And so it comes, the final volume of Karl Ove Knausgaard’s My Struggle sequence: a pale brick of a book, one that might be The End, but is an undertaking all of itself. The previous five books — autofictions that catalogue one’s man’s life in exacting, almost terrifyingly detail — were far from slender, but The End is nearly 1,200 pages, and as such presents itself almost as a challenge, or a dare. Are you sure you want to do this? Can you really face a further delve into the painstaking minutiae of Knausgaard’s thoughts and actions? These are questions that recur as you read, the answers often changing in the turn of a page.
As with A Man in Love, the second — and probably the finest — volume, Knausgaard narrates from a conspicuous present, looking back on past deeds, consumed by the brickbats and tensions of daily life. And there are many tensions. As the first novel is to be published in Norway, his uncle threatens legal action, his objections also speaking to a familial acrimony to which Karl Ove was oblivious. It feels that this battle will be at the heart of The End, his uncle a fierce antagonist, but the real threat is the author himself, and his monomaniacal urge to purge.
Some of the most effective parts of the first section — seamlessly translated by Martin Aitken, keeping the tone already established by Don Bartlett, who also translates the last section — are those when Knausgaard wonders why he’s vandalising important relationships, or examines his memory of events he has written about. His uncle claims that most of the first book is entirely faked, downright lies. It gives the reader pause — have we been duped all this time? — and threatens what we have already chosen to accept as fact. We are by now used to the distortions, the clearly embellished, the long conversations impossibly remembered, but pure fiction, untethered from veracity, would compromise the whole endeavour.
This tension — between truth and lies, between memory and reality — enlivens the first section, giving it a sense of purpose; but Knausgaard refuses to dwell for too long upon it. Daily life is given if not equal billing then a more than generous portion of narrative time. The perverse thrill of reading the astonishingly banal, the wish for Knausgaard to go even further into the numbing tedium of the everyday which made A Man in Love so compelling, here feels too often like wasted pages: of turning on kettles, putting washes on, pouring coffee, smoking cigarettes and so on, that add little to an already established idea. The exception to this is a trip to the supermarket that ends with Karl Ove revealing his PIN — 2536, if you’re interested — a detail that seems somehow deliciously transgressive.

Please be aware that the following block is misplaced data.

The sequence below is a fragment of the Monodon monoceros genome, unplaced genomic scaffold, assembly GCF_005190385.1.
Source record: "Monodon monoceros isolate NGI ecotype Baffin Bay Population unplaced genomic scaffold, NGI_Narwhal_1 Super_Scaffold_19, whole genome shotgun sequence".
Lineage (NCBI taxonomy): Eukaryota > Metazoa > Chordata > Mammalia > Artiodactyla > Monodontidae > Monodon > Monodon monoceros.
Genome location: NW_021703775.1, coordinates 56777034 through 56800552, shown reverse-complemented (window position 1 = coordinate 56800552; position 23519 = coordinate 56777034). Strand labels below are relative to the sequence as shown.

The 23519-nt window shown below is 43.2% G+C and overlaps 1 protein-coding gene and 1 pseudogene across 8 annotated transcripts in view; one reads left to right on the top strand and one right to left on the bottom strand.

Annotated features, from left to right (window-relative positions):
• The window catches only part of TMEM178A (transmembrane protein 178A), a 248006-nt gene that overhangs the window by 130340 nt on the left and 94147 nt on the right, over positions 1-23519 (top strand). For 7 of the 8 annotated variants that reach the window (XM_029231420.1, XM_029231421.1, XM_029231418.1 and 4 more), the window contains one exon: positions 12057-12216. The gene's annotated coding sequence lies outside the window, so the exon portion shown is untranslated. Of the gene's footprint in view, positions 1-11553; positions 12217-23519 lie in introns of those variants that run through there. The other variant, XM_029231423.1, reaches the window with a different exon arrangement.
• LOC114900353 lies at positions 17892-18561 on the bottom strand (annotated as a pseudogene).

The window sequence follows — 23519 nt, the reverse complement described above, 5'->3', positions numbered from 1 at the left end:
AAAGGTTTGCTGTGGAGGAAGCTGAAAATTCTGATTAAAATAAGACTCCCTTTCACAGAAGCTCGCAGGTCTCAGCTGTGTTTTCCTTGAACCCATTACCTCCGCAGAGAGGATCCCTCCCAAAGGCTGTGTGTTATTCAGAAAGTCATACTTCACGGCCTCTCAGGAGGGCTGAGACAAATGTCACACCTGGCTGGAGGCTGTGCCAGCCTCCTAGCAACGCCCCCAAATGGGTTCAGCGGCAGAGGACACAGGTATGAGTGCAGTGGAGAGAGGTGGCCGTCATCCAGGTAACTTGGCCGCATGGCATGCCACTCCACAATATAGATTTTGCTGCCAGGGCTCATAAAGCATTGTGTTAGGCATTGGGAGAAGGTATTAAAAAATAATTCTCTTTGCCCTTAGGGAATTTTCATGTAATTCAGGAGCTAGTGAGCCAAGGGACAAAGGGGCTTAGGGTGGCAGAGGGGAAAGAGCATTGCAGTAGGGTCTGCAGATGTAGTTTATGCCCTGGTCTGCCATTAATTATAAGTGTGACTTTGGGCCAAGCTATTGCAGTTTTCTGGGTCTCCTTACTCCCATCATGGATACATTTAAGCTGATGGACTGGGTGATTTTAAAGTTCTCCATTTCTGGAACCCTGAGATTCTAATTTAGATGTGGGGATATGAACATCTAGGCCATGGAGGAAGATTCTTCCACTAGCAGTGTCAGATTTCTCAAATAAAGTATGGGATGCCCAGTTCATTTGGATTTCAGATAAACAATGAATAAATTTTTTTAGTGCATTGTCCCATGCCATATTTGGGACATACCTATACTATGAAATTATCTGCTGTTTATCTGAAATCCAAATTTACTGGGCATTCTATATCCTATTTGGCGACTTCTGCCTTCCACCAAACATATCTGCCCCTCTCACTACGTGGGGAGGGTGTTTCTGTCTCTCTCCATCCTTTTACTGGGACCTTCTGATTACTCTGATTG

If the opening section seems familiar, it only serves to make the second seem even more dislocating. Shifting tack entirely, ‘The Name and the Number’ is an essay of some 450 pages, mostly concerning Hitler and Mein Kampf (calling your novel sequence My Struggle makes some reference to Nazism inescapable). It is a wide ranging, often hugely insightful, frequently brilliant, sometimes irritating (Genet, for example, is introduced as ‘the Frenchman Jean Genet’, presumably to avoid confusion with the Jean Genet from Aberdeen) aside that brings into relief the key themes of My Struggle: what it means to say ‘I’, the pressure of history on the present, the importance or otherwise of art, the limits and freedoms of language. Despite some longueurs — the 60 pages devoted to a close reading of Paul Celan’s poem ‘The Straightening’, for example, are largely punishing — it is an exceptional piece of writing: Knausgaard’s dexterity in moving from subject to subject and his ability to précis arguments and complex ideas are hugely impressive.
The last section returns us to Karl Ove, his marriage in trouble, his wife suicidal, writing the book we are now reading. Much like the opening section it is a reckoning, the legacy of My Struggle coming home to roost. ‘This novel has hurt everyone around me,’ he writes, ‘it has hurt me, and in a few years, when they are old enough to read it, it will hurt my children. If I had made it more painful, it would have been truer.’
This central tension, between the needs of the artist and the need of the husband and father, one that has coursed through My Struggle’s thousands of pages, Knausgaard appears to bring to a moving, wholly fitting resolution. And though The End can be wayward and flabby in places, its totality, its absolute commitment to its own ideals, makes it — and the whole sequence — a mesmerising, thought-provoking and genuinely important work of art. Daunting it may be, but the rewards are more than worth the effort.
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